Jesuits and Accommodationism

The principal complaint leveled against the Jesuits (not counting charges of criminal conspiracy) has been that they are politicians. Now, politics, it is said, is the art of the possible, and a good politician knows that to insist on a perfect program is often to end up with no program. Thus, the Jesuits did not expect too much of the kings they were trying to keep from slipping the leash altogether, did not expect too much of the newly converted Asian, and so on.

Example: some of their early missionaries to China dressed as mandarins, and held that the ANALECTS--the ethical maxims of Confucius--were full of sound moral wisdom, and should be regarded not as un-Christian but as pre-Christian, "a schoolmaster to bring us to Christ" (Galatians 3:24). This seems to place it in the same category as, say, the Proverbs of Solomon. Now the Jesuits were careful not to say in so many words that the Analects were inspired or had the same authority as the Proverbs, but they were prepared to quote them in their sermons, and to read aloud from them in church services. Again, there was the question of "ancestor worship." Chinese kept lists of their ancestors inscribed on wooden tablets, and these tablets held a place of honor in the home, and family members regularly bowed or knelt to them. This appeared to some Westerners as blatant idolatry, and something that must be stamped out. However, as a present-day Chinese Christian (Lin Yu-Tang, in his From Pagan To Christian) has observed, Chinese backs and knees are in general more flexible than Western ones. Chinese children regularly bow or kneel to their parents as a gesture of respect. It would not occur to them that they were treating their parents as deities. The Jesuits were prepared to tolerate the retention of the ancestral tablets by Christian converts. Before you decide whether they were right, consider the following question:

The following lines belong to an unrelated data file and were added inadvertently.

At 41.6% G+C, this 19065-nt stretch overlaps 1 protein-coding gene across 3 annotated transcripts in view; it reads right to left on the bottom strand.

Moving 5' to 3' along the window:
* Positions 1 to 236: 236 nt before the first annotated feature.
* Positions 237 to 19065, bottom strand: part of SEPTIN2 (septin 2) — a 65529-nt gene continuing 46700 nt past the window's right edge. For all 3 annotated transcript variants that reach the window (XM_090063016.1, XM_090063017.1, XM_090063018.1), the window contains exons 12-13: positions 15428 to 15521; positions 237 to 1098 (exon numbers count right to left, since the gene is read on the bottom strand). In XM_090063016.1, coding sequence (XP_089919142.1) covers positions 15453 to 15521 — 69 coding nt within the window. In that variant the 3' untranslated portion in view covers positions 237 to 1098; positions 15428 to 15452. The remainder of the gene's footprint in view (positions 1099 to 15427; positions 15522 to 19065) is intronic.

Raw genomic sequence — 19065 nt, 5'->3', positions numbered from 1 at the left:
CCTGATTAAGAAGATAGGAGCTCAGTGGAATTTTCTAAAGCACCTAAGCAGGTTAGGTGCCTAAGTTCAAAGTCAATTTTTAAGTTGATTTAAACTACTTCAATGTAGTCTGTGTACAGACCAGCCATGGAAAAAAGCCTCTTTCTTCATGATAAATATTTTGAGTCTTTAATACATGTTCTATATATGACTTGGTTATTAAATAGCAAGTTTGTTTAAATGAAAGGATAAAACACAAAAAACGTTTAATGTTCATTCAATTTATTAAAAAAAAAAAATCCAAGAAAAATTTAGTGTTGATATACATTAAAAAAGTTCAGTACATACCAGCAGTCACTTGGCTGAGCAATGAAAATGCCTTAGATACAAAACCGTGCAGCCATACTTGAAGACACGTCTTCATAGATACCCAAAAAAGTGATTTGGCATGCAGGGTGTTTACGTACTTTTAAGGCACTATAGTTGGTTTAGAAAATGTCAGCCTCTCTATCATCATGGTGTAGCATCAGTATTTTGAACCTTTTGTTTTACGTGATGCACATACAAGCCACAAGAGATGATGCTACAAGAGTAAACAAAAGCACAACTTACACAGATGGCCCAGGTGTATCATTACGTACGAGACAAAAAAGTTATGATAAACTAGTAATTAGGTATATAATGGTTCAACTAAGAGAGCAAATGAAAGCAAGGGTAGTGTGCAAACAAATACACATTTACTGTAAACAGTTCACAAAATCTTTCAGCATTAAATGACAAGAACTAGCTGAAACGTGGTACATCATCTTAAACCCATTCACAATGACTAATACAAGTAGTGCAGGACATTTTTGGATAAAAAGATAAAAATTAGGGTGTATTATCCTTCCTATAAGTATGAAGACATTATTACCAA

Suppose that you are a missionary in China. A man has heard your preaching, and is about to be baptized, together with his family. They arrive at the church for the ceremony, and you see that the man has brought with him his ancestral tablets. He says: "I wish my ancestors to witness this important step in our lives." Do you invite him to place the tablets on a chair or table near the baptismal font, or do you tell him that the tablets are idols and must be destroyed at once before the ceremony can proceed?

The Emperor of China had agreed to become a Christian, and was about to be baptized. But rivals of the Jesuits denounced them to Rome for compromises on questions like ancestral tablets. The Pope forbade any further honoring of the ancestors or the tablets, and the Emperor decided not to become a Christian after all. As one angry historian put it, "So the Franciscans were happy, and the Pope was happy, and nothing was lost but Asia!"

A debate:

Brown says: If the Emperor would not give up his tablets in order to become a Christian, then his conversion pretty superficial in the first place, and he would never have become a thorough Christian even if he had been accommodated on the matter."

Green says: "How do you know what he would have become if he had been baptized and had started attending Christian worship. He might have spontaneously given up the tablets. Do you really believe that no one grows in the faith after his initial conversion? Besides, you are ignoring the millions of Chinese who would have heard the Gospel if the Emperor had been baptized. Constantine may not have been in all respects an ideal Christian. But his support for Christianity, even if we suppose it to have been totally hypocritical, made possible the preaching of the Gospel to those who would not otherwise have heard it."

Brown says: "But how do you expect the Emperor, or any other Chinese convert, to see that tablets are wrong if their preachers have told them that tablets are all right?"

My comment: Both positions are such as might be taken by a reasonable Christian, and the one thing that it would really distress me to hear from either Brown or Green is the assertion that the other is shown by his position to be not a true Christian at all.

Unless otherwise indicated, this biographical sketch was written by James E. Kiefer and any comments about its content should be directed to him. The Biographical Sketches home page has more information.